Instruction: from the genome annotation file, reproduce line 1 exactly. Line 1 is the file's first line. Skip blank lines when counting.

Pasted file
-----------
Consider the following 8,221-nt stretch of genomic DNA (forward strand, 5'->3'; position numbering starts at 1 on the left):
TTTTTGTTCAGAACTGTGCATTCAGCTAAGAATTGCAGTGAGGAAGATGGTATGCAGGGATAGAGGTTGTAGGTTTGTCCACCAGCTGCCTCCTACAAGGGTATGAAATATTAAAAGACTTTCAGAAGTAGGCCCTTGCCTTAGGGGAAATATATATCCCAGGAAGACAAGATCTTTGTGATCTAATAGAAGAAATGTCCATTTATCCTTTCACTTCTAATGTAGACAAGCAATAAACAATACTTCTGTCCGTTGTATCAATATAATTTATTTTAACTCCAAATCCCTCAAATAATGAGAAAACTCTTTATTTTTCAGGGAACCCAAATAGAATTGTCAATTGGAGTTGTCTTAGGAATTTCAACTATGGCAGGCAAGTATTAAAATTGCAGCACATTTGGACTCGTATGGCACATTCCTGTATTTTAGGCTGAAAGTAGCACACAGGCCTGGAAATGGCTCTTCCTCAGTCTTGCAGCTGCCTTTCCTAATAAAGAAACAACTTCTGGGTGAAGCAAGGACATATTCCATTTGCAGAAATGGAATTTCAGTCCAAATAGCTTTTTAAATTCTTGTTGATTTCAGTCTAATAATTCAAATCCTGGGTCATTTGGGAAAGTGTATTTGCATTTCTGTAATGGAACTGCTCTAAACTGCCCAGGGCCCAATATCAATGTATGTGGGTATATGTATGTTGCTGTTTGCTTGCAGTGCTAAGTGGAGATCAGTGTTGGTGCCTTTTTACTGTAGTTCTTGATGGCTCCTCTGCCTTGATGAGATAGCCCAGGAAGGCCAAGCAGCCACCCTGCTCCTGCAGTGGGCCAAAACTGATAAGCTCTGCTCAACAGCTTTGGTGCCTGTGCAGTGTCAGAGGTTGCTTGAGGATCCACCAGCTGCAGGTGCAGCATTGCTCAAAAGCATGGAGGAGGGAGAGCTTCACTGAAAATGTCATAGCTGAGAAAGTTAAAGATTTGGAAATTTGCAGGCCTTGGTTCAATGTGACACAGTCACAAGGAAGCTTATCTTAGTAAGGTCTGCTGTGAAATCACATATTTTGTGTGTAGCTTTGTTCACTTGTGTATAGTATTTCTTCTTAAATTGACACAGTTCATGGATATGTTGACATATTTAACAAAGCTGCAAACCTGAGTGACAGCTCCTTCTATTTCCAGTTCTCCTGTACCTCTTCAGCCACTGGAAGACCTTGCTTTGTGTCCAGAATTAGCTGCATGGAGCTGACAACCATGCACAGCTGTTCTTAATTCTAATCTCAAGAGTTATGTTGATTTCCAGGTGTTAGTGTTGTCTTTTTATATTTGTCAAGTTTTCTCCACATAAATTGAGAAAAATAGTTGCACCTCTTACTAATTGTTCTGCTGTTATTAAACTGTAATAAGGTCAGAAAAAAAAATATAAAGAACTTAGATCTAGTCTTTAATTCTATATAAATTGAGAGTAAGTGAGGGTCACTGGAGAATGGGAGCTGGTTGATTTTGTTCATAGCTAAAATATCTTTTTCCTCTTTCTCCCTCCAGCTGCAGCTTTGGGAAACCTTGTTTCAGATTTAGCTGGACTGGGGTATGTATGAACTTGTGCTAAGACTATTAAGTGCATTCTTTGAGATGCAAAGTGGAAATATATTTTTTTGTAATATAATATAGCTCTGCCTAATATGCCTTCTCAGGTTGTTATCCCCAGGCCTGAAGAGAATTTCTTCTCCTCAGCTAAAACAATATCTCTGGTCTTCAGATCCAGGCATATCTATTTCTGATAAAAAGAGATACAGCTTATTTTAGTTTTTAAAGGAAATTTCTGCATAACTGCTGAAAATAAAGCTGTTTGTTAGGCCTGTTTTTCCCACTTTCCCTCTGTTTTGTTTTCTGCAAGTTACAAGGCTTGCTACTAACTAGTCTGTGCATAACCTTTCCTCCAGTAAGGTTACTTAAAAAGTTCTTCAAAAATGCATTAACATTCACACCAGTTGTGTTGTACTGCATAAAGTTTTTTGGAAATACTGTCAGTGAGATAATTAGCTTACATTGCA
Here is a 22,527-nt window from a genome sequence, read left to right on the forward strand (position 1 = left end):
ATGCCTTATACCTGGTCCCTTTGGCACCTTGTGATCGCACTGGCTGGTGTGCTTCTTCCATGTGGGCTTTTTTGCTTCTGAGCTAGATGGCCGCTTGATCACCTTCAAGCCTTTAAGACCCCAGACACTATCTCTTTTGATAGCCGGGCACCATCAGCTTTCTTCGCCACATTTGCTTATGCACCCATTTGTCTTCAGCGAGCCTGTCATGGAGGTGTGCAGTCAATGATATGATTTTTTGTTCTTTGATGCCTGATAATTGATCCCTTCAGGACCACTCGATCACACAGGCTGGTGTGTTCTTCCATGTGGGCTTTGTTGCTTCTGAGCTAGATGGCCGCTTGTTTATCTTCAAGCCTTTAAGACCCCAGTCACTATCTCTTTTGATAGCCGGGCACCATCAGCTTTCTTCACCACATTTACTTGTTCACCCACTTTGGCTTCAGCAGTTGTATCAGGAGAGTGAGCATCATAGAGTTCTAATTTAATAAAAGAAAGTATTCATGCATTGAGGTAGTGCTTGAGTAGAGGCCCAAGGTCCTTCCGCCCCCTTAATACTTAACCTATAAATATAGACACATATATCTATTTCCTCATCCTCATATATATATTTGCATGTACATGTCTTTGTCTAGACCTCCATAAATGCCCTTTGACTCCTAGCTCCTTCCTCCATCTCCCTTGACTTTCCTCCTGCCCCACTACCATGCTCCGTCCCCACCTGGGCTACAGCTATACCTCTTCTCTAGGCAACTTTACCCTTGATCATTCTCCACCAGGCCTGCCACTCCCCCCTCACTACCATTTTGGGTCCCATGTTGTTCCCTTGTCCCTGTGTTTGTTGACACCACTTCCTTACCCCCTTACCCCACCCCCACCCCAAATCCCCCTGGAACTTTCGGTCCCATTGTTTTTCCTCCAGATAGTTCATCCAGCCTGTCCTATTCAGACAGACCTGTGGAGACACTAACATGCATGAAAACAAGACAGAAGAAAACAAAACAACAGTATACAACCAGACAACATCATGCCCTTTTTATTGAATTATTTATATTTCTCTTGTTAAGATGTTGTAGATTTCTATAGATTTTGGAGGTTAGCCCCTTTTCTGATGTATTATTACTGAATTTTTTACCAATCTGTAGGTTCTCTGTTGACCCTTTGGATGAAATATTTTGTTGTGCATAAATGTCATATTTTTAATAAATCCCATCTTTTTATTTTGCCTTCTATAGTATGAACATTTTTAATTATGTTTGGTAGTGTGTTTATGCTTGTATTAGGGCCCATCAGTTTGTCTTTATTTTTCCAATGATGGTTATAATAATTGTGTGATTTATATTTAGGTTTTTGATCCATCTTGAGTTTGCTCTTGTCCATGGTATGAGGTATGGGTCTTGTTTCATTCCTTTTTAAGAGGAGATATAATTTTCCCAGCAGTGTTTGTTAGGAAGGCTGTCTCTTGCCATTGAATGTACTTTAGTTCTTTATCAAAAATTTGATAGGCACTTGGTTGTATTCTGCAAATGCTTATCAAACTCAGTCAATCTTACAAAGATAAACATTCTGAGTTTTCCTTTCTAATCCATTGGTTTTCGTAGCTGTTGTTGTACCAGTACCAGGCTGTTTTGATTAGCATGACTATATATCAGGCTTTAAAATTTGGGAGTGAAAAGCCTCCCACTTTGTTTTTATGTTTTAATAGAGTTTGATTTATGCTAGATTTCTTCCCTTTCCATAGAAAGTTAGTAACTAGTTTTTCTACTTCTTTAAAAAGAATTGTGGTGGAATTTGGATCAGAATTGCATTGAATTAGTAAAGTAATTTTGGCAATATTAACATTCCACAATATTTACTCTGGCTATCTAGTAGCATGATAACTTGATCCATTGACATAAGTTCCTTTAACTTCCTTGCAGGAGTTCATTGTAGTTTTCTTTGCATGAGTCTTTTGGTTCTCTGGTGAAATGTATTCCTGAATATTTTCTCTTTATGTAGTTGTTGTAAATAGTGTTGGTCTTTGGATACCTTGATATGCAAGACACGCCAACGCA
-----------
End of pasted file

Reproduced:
Consider the following 8,221-nt stretch of genomic DNA (forward strand, 5'->3'; position numbering starts at 1 on the left):